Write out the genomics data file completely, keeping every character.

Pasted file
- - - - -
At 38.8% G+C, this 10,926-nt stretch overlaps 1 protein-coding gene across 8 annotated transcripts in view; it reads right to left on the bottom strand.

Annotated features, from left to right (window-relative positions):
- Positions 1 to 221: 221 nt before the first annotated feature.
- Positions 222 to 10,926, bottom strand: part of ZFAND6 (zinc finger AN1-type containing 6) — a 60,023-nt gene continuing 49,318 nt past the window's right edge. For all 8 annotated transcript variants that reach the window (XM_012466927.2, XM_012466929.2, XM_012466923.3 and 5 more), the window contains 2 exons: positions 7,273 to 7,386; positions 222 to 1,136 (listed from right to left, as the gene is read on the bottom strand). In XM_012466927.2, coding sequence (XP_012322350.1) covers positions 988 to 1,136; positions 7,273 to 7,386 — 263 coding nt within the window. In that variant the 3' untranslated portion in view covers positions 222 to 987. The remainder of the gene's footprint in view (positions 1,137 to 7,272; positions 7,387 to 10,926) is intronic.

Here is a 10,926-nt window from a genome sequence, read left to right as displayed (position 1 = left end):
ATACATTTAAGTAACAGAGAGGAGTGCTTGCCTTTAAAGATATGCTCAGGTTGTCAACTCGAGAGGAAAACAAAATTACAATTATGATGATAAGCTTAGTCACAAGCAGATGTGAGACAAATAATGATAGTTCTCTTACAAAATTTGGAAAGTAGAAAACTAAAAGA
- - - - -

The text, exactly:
At 38.8% G+C, this 10,926-nt stretch overlaps 1 protein-coding gene across 8 annotated transcripts in view; it reads right to left on the bottom strand.

Annotated features, from left to right (window-relative positions):
- Positions 1 to 221: 221 nt before the first annotated feature.
- Positions 222 to 10,926, bottom strand: part of ZFAND6 (zinc finger AN1-type containing 6) — a 60,023-nt gene continuing 49,318 nt past the window's right edge. For all 8 annotated transcript variants that reach the window (XM_012466927.2, XM_012466929.2, XM_012466923.3 and 5 more), the window contains 2 exons: positions 7,273 to 7,386; positions 222 to 1,136 (listed from right to left, as the gene is read on the bottom strand). In XM_012466927.2, coding sequence (XP_012322350.1) covers positions 988 to 1,136; positions 7,273 to 7,386 — 263 coding nt within the window. In that variant the 3' untranslated portion in view covers positions 222 to 987. The remainder of the gene's footprint in view (positions 1,137 to 7,272; positions 7,387 to 10,926) is intronic.

Here is a 10,926-nt window from a genome sequence, read left to right as displayed (position 1 = left end):
ATACATTTAAGTAACAGAGAGGAGTGCTTGCCTTTAAAGATATGCTCAGGTTGTCAACTCGAGAGGAAAACAAAATTACAATTATGATGATAAGCTTAGTCACAAGCAGATGTGAGACAAATAATGATAGTTCTCTTACAAAATTTGGAAAGTAGAAAACTAAAAGA